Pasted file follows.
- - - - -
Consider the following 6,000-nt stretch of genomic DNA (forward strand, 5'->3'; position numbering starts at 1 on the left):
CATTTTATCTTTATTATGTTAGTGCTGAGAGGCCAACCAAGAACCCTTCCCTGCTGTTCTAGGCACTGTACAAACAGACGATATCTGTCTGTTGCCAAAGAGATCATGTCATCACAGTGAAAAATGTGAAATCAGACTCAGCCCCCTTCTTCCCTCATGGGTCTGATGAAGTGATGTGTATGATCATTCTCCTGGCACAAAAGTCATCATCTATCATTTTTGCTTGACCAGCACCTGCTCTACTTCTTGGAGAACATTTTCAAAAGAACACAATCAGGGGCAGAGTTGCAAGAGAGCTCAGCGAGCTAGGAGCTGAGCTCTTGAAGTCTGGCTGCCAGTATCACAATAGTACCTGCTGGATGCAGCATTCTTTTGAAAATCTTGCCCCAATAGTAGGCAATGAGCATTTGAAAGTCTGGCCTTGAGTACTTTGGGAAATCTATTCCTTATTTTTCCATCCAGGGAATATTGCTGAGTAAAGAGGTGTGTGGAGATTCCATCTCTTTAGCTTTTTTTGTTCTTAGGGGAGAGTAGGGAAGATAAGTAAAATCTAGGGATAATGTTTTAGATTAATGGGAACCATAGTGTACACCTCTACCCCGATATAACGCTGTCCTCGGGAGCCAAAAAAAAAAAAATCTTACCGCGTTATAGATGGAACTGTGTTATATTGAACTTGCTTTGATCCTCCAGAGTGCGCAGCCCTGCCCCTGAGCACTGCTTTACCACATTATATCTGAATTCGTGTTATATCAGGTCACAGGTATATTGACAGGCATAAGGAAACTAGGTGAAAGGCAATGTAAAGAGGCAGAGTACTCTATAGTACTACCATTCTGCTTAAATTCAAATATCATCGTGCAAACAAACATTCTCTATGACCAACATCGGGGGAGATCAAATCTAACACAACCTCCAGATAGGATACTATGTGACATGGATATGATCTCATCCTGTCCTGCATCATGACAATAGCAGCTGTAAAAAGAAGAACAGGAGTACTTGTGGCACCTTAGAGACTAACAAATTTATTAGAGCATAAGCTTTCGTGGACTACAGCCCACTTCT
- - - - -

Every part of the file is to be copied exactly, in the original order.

Consider the following 6,000-nt stretch of genomic DNA (forward strand, 5'->3'; position numbering starts at 1 on the left):
CATTTTATCTTTATTATGTTAGTGCTGAGAGGCCAACCAAGAACCCTTCCCTGCTGTTCTAGGCACTGTACAAACAGACGATATCTGTCTGTTGCCAAAGAGATCATGTCATCACAGTGAAAAATGTGAAATCAGACTCAGCCCCCTTCTTCCCTCATGGGTCTGATGAAGTGATGTGTATGATCATTCTCCTGGCACAAAAGTCATCATCTATCATTTTTGCTTGACCAGCACCTGCTCTACTTCTTGGAGAACATTTTCAAAAGAACACAATCAGGGGCAGAGTTGCAAGAGAGCTCAGCGAGCTAGGAGCTGAGCTCTTGAAGTCTGGCTGCCAGTATCACAATAGTACCTGCTGGATGCAGCATTCTTTTGAAAATCTTGCCCCAATAGTAGGCAATGAGCATTTGAAAGTCTGGCCTTGAGTACTTTGGGAAATCTATTCCTTATTTTTCCATCCAGGGAATATTGCTGAGTAAAGAGGTGTGTGGAGATTCCATCTCTTTAGCTTTTTTTGTTCTTAGGGGAGAGTAGGGAAGATAAGTAAAATCTAGGGATAATGTTTTAGATTAATGGGAACCATAGTGTACACCTCTACCCCGATATAACGCTGTCCTCGGGAGCCAAAAAAAAAAAAATCTTACCGCGTTATAGATGGAACTGTGTTATATTGAACTTGCTTTGATCCTCCAGAGTGCGCAGCCCTGCCCCTGAGCACTGCTTTACCACATTATATCTGAATTCGTGTTATATCAGGTCACAGGTATATTGACAGGCATAAGGAAACTAGGTGAAAGGCAATGTAAAGAGGCAGAGTACTCTATAGTACTACCATTCTGCTTAAATTCAAATATCATCGTGCAAACAAACATTCTCTATGACCAACATCGGGGGAGATCAAATCTAACACAACCTCCAGATAGGATACTATGTGACATGGATATGATCTCATCCTGTCCTGCATCATGACAATAGCAGCTGTAAAAAGAAGAACAGGAGTACTTGTGGCACCTTAGAGACTAACAAATTTATTAGAGCATAAGCTTTCGTGGACTACAGCCCACTTCT